This post is about scenario planning and CPR. The new RESPECT resource purposely, and quite rightly, considers CPR in the context of other advance care planning decisions. But even with RESPECT, I dont think worries and discussions about CPR and DNACPR orders are going away anytime soon. I’ve already suggested that scenario planning could help here.
I want to start by making it clear that CPR can be a very good thing.
It’s definitely a very bad thing that, in the UK, only 8% of people who collapse not-in-a-hospital survive CPR.
Better ‘bystander’ CPR could and would improve this overall figure. My posting on ‘Learn CPR from YouTube’ is for the pupils of a supplementary school in East London, and in August I will be speaking about CPR on a satellite channel aimed at the Bengali community.
Sadly, though, some people are never going to benefit from even the best CPR.
The Resuscitation Council is clear that, when “a person is dying—for example, from organ failure, frailty, or advanced cancer—and his or her heart stops as a final part of a dying process, CPR will not prevent death and may do harm.”
To be more specific, “Cardiopulmonary resuscitation is futile for in-hospital cancer patients with widespread incurable disease and poor performance status.”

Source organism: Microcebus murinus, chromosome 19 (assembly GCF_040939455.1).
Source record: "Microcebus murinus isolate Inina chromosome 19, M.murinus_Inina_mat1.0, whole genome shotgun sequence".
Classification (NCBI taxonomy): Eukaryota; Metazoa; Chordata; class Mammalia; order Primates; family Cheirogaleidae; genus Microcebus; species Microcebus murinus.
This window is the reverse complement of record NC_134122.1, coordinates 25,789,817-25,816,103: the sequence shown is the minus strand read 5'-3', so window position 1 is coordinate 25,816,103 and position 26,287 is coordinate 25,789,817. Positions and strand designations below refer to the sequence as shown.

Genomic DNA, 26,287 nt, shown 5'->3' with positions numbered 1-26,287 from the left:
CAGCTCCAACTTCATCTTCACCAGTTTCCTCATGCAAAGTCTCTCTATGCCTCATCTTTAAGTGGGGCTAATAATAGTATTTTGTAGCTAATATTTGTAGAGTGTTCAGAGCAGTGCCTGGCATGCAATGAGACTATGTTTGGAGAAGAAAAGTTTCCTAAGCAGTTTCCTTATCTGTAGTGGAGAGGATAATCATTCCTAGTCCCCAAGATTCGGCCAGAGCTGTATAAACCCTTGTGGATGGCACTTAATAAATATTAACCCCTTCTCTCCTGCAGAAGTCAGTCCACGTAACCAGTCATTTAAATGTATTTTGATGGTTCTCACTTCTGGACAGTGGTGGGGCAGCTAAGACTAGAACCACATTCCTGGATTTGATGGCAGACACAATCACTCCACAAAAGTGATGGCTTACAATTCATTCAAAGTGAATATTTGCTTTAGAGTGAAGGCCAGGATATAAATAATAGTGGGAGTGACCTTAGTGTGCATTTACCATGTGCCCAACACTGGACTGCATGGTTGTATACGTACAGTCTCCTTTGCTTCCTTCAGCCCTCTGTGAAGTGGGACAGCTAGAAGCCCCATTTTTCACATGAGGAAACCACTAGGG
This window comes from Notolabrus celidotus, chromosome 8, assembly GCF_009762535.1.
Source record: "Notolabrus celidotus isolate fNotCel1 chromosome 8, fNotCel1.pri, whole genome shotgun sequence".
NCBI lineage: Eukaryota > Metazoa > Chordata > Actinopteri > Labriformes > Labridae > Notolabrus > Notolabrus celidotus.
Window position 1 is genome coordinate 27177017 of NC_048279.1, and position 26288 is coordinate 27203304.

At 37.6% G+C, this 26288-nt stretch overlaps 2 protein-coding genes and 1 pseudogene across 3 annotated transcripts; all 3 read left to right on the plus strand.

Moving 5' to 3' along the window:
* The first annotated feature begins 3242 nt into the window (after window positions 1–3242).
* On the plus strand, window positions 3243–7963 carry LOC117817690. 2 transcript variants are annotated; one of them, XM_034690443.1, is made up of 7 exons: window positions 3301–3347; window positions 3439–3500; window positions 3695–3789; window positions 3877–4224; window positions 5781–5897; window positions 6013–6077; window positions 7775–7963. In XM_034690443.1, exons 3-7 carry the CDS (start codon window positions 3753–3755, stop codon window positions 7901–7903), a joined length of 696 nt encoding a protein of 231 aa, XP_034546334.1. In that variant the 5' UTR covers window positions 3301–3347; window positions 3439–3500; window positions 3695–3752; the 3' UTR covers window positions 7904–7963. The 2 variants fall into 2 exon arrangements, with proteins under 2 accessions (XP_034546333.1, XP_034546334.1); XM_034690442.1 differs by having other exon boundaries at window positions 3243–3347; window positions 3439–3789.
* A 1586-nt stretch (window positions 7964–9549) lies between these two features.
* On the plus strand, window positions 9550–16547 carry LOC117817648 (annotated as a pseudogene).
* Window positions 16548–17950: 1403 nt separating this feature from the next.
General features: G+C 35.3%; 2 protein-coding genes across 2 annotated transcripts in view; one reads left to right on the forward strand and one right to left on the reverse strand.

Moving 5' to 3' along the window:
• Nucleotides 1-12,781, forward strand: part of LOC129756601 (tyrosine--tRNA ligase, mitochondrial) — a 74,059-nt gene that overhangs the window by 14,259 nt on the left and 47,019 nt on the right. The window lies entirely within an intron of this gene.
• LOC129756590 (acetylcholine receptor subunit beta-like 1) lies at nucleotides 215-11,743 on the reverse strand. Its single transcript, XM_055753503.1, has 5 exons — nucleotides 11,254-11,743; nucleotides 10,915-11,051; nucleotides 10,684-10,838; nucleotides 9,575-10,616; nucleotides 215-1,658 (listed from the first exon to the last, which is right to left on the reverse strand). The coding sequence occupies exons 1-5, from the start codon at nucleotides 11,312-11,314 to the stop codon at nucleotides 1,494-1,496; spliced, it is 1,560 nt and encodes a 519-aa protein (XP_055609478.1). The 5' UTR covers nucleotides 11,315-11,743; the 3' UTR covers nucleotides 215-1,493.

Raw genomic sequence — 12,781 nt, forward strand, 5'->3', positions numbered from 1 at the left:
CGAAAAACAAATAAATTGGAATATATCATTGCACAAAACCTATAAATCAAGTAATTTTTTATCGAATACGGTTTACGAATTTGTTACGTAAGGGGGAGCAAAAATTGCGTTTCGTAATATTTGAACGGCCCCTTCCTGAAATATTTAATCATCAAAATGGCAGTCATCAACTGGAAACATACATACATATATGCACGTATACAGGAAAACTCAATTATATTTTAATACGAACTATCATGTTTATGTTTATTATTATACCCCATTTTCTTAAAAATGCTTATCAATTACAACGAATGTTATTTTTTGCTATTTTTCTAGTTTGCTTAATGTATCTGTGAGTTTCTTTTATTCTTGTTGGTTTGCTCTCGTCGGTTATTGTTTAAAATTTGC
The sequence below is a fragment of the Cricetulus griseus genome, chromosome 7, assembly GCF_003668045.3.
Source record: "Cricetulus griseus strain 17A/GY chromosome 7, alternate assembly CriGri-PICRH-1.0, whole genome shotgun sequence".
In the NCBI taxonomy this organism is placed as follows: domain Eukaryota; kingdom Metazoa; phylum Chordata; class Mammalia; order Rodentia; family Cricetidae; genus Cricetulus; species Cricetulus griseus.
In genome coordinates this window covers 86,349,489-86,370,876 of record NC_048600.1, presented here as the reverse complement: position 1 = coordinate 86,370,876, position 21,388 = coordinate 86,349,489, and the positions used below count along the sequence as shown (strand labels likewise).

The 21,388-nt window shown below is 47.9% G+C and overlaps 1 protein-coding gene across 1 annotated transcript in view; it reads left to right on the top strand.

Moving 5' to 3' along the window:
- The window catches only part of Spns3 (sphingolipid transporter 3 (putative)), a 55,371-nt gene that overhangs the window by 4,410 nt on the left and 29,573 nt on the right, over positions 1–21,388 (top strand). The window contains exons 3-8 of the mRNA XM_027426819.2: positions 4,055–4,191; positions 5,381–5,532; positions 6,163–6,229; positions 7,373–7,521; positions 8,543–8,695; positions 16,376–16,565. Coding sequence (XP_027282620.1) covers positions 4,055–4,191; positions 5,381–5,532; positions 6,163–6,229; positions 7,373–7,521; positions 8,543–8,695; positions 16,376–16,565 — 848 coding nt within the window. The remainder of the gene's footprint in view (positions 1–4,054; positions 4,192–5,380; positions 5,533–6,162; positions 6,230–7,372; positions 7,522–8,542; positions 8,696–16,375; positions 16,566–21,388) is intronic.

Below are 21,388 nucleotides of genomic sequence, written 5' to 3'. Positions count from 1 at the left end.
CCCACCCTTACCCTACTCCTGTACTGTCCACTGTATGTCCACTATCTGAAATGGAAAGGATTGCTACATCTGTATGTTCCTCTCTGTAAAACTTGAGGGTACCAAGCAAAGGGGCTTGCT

However, there are lots of people for whom the situation around CPR is less clear cut. These individuals might benefit from a discussion of the worst, usual and best possible scenarios.
Let’s start with the best case. We’re concerned here with people who have organ failure, frailty or cancer. So the very best case scenario, in medical terms, is that they get back to how they were before the CPR. Usually the CPR only happens because something has got much worse – so the ‘best case’ may well not be very good.
International meta-analyses have found that that survival after CPR is even lower for older patients, and for those who need help with activities of daily living.
For example, two large meta-analyses, found that survival to hospital discharge decreased especially when the patients were aged over 70., Of course, age can be a ‘marker’ for overall health or functional status, so van de Glind’s 2013 meta-analysis concluded that “older age alone does not seem to be a good criterion for denying patients CPR”.
What about the less good outcomes? There are some very bad scenarios after CPR for people with chronic diseases.
I’ve already shared one of these, with Debbie’s story. Michael Stone has described another — when paramedics make decisions about individuals they have never previously even spoke to. These stories are not actually the worst case scenario, in my view. I think surviving with one’s heart beating and significant hypoxic brain damage would be even worse.
Other people may, of course, think differently — but I think that everyone making a choice for themselves should surely know of these potential scenarios.
I also think that patients and their families might want to consider another sort of scenario altogether…
When my own father died (of cancer), no-one attempted CPR. Instead, I kissed him, told him I loved him and laid down beside him.